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Document Max. Freq Min. Freq
Lydia Maria Child, Isaac T. Hopper: a true life 58 0 Browse Search
Harper's Encyclopedia of United States History (ed. Benson Lossing) 46 0 Browse Search
Thomas Wentworth Higginson, John Greenleaf Whittier 40 0 Browse Search
George Bancroft, History of the United States from the Discovery of the American Continent, Vol. 2, 17th edition. 30 0 Browse Search
Francis Jackson Garrison, William Lloyd Garrison, 1805-1879; the story of his life told by his children: volume 2 18 0 Browse Search
James Parton, Horace Greeley, T. W. Higginson, J. S. C. Abbott, E. M. Hoppin, William Winter, Theodore Tilton, Fanny Fern, Grace Greenwood, Mrs. E. C. Stanton, Women of the age; being natives of the lives and deeds of the most prominent women of the present gentlemen 18 0 Browse Search
The writings of John Greenleaf Whittier, Volume 5. (ed. John Greenleaf Whittier) 16 0 Browse Search
The writings of John Greenleaf Whittier, Volume 6. (ed. John Greenleaf Whittier) 16 0 Browse Search
George Bancroft, History of the United States from the Discovery of the American Continent, Vol. 3, 15th edition. 14 0 Browse Search
Francis Jackson Garrison, William Lloyd Garrison, 1805-1879; the story of his life told by his children: volume 1 10 0 Browse Search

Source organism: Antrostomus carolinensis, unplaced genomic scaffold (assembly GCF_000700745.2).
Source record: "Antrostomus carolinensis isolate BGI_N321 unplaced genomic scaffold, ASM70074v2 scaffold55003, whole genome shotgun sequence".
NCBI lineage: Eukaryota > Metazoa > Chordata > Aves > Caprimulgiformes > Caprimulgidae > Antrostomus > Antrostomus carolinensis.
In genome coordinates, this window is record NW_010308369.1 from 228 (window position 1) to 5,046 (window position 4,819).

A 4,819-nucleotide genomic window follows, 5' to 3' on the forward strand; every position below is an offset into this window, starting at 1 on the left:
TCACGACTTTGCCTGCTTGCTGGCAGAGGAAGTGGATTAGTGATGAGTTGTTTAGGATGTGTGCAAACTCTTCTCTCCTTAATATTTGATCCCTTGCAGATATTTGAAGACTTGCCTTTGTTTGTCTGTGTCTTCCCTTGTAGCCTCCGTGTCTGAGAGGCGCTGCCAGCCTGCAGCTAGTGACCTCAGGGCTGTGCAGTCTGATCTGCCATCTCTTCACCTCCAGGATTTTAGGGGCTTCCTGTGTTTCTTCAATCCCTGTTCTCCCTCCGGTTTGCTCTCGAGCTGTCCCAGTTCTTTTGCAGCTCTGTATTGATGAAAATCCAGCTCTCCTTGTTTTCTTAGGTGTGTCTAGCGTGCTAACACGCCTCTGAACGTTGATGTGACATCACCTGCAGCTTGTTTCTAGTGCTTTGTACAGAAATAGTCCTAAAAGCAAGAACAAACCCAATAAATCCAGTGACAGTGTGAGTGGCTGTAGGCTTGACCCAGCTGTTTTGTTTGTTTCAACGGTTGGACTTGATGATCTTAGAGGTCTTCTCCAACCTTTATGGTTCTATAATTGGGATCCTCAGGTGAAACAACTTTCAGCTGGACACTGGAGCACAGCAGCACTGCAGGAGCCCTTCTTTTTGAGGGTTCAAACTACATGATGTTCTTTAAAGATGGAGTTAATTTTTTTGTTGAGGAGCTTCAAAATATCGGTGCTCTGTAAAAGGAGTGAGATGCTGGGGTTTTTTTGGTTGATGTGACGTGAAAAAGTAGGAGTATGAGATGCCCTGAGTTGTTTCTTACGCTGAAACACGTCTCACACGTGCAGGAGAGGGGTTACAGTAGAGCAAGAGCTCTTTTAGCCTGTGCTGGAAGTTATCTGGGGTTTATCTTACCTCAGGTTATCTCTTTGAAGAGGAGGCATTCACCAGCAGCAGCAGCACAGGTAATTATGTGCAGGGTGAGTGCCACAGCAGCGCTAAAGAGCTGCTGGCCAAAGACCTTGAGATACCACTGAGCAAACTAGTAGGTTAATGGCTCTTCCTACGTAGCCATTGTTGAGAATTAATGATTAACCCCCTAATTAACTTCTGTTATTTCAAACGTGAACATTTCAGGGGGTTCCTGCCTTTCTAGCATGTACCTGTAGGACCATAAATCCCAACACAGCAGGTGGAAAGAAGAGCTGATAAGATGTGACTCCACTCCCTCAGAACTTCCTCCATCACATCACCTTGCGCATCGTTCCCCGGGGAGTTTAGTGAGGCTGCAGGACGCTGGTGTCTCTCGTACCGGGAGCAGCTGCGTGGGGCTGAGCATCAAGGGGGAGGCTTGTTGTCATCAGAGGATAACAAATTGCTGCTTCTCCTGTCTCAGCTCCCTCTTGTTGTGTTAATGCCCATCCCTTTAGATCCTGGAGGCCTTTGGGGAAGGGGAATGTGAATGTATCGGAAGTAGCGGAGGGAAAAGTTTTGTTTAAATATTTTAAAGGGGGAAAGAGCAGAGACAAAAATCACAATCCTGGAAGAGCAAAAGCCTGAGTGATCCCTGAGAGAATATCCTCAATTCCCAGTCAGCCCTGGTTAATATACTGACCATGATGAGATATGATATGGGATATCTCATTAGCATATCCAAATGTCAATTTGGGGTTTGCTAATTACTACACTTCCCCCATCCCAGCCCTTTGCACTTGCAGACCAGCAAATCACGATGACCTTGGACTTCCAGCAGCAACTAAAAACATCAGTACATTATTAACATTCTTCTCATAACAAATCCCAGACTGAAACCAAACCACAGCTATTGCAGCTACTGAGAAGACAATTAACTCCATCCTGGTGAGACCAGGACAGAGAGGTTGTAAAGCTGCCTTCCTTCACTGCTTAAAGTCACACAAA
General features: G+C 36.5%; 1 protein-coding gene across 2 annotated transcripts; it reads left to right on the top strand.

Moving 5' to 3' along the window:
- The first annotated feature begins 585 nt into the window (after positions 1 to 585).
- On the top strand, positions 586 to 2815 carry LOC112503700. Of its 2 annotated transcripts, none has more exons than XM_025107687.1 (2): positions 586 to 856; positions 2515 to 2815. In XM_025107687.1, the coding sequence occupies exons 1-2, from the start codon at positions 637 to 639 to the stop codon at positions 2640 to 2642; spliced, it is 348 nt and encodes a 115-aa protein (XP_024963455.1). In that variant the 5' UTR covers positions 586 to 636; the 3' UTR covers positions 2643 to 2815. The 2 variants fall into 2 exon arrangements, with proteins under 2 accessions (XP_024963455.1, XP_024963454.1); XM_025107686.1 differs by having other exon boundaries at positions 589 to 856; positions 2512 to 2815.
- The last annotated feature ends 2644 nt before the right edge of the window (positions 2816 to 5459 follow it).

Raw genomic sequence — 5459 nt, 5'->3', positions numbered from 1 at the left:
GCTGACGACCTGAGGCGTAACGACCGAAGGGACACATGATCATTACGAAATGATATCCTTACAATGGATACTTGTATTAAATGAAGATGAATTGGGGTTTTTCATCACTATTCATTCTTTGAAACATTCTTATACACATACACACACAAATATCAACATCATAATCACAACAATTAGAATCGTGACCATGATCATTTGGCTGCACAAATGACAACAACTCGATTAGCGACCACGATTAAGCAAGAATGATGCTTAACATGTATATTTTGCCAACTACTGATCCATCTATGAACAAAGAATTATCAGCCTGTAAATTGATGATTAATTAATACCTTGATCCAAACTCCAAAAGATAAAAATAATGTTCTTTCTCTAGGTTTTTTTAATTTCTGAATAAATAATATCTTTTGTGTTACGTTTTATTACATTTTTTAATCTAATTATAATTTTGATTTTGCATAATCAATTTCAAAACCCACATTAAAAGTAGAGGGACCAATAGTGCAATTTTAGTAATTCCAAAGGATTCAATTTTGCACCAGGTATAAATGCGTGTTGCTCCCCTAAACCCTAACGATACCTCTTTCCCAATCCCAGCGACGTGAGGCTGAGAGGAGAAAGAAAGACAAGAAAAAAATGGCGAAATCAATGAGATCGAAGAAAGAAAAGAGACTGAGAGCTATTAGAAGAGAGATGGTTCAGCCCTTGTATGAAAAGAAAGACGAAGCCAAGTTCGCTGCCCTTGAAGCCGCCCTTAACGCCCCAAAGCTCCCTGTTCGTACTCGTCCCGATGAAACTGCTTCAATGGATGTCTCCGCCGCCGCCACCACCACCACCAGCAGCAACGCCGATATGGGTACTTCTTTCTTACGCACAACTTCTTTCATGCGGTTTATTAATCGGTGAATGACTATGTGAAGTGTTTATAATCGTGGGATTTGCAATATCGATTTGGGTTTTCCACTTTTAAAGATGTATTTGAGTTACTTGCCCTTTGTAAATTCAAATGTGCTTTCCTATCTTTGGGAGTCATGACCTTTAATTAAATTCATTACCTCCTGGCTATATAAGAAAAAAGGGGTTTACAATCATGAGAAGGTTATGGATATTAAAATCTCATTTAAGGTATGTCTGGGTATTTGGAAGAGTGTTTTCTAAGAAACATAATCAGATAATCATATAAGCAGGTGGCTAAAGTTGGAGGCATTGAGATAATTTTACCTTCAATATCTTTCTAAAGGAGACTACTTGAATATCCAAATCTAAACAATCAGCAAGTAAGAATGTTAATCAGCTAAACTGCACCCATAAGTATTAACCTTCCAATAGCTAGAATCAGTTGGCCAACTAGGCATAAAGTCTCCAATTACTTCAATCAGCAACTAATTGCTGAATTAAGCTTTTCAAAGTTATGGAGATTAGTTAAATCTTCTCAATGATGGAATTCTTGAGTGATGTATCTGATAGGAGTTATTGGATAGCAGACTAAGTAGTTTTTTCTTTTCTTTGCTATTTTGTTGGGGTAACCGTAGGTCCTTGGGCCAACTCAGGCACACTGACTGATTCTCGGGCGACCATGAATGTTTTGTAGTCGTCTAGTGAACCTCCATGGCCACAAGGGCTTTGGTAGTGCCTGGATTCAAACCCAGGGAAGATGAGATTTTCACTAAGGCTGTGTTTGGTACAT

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Browsing named entities in Southern Historical Society Papers, Volume 25. (ed. Reverend J. William Jones). You can also browse the collection for Quaker (Missouri, United States) or search for Quaker (Missouri, United States) in all documents.

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Southern Historical Society Papers, Volume 25. (ed. Reverend J. William Jones), Hon. James Murray Mason, of Mason & Slidell fame. (search)
but feel the pride of birth and a sense that he had an escutcheon never to be stained, always to be kept in honor. But he had no other pride of family than that which required of him every attainment and every virtue to maintain his position in society and his relations to the State. He was far above the boasting of his blood. Philadelphia, at that day, was not only the cleanest city in the world, with the best founded and governed municipal institutions on this continent, under strict Quaker regime, but had a society of the world, the most cultivated in all its grades. Mr. Mason had free access to that society, sought it, and availed himself of all its advantages. Among other families of high grace and decorum, he was happily intimate in that of the eminent Benjamin Chew, of Germantown, whose house was battered by the balls of the Revolution; and early after graduating in the profession of the law he wedded one of the proudest daughters of that house. It was not a case of nob